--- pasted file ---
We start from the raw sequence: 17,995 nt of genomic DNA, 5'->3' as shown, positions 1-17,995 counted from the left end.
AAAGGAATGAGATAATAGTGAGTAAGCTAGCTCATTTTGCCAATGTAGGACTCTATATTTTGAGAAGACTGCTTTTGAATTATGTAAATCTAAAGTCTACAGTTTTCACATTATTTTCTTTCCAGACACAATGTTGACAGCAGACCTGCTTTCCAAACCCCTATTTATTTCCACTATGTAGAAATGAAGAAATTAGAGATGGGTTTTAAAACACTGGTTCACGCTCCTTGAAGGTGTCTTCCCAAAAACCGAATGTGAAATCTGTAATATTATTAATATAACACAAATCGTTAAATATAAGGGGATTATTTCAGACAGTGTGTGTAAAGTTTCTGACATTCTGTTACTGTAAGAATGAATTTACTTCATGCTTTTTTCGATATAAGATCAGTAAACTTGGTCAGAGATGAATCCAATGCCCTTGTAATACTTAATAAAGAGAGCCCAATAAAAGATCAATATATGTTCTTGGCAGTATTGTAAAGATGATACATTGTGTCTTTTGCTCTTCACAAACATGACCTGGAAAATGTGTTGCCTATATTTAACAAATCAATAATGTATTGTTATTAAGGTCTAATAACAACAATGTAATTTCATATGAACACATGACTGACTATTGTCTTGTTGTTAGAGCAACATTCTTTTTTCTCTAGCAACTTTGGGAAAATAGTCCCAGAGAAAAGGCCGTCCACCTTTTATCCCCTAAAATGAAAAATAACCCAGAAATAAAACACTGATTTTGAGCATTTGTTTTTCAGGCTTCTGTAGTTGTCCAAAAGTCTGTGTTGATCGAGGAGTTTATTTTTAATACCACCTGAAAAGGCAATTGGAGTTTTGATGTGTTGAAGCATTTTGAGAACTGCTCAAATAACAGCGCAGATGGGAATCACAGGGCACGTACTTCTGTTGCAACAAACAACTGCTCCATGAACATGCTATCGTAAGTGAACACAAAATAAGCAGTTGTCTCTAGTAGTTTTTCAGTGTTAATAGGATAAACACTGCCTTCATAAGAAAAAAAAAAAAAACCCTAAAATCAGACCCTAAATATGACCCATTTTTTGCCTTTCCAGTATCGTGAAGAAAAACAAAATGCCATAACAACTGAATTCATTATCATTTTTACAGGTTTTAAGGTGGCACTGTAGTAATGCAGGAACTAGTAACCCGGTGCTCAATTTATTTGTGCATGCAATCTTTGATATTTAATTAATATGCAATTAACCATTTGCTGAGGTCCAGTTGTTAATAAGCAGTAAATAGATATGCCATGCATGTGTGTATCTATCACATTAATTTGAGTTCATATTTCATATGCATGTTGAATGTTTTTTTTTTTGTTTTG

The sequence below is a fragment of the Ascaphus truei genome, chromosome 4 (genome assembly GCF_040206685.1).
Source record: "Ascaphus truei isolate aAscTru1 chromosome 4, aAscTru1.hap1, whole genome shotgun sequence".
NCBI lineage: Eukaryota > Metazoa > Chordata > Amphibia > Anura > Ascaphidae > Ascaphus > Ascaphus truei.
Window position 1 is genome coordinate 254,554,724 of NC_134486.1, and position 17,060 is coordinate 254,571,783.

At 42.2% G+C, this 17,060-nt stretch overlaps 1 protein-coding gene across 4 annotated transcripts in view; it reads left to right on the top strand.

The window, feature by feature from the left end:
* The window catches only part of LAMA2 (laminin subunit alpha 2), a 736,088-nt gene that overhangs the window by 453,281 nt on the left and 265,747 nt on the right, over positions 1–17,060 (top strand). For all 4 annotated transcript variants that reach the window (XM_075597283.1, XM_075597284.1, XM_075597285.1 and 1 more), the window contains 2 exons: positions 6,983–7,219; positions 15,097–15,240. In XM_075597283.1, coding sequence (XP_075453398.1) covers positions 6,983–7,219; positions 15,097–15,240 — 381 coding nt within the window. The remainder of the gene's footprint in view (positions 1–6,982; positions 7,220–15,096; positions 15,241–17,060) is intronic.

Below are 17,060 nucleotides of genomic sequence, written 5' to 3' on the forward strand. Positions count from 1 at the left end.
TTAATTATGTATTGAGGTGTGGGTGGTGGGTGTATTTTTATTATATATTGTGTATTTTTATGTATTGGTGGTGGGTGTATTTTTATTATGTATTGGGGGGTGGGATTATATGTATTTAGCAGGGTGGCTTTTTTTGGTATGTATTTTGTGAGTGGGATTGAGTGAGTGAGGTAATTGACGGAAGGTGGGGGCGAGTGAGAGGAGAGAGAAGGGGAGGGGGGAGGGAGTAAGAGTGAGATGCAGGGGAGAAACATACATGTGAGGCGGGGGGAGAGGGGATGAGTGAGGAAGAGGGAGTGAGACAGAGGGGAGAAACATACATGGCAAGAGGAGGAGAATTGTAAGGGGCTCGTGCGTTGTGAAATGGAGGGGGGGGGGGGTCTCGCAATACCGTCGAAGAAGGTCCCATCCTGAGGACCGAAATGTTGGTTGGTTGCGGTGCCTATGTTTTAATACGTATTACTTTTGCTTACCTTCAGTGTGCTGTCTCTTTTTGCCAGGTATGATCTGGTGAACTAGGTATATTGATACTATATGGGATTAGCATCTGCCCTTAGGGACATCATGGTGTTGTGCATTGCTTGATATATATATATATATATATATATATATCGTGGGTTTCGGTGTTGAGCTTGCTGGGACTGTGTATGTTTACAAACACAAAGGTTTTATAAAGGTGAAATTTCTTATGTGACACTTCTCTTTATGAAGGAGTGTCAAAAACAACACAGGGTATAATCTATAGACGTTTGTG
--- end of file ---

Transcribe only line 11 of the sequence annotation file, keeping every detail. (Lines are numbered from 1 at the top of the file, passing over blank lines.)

TTAATTATGTATTGAGGTGTGGGTGGTGGGTGTATTTTTATTATATATTGTGTATTTTTATGTATTGGTGGTGGGTGTATTTTTATTATGTATTGGGGGGTGGGATTATATGTATTTAGCAGGGTGGCTTTTTTTGGTATGTATTTTGTGAGTGGGATTGAGTGAGTGAGGTAATTGACGGAAGGTGGGGGCGAGTGAGAGGAGAGAGAAGGGGAGGGGGGAGGGAGTAAGAGTGAGATGCAGGGGAGAAACATACATGTGAGGCGGGGGGAGAGGGGATGAGTGAGGAAGAGGGAGTGAGACAGAGGGGAGAAACATACATGGCAAGAGGAGGAGAATTGTAAGGGGCTCGTGCGTTGTGAAATGGAGGGGGGGGGGGGTCTCGCAATACCGTCGAAGAAGGTCCCATCCTGAGGACCGAAATGTTGGTTGGTTGCGGTGCCTATGTTTTAATACGTATTACTTTTGCTTACCTTCAGTGTGCTGTCTCTTTTTGCCAGGTATGATCTGGTGAACTAGGTATATTGATACTATATGGGATTAGCATCTGCCCTTAGGGACATCATGGTGTTGTGCATTGCTTGATATATATATATATATATATATATATATCGTGGGTTTCGGTGTTGAGCTTGCTGGGACTGTGTATGTTTACAAACACAAAGGTTTTATAAAGGTGAAATTTCTTATGTGACACTTCTCTTTATGAAGGAGTGTCAAAAACAACACAGGGTATAATCTATAGACGTTTGTG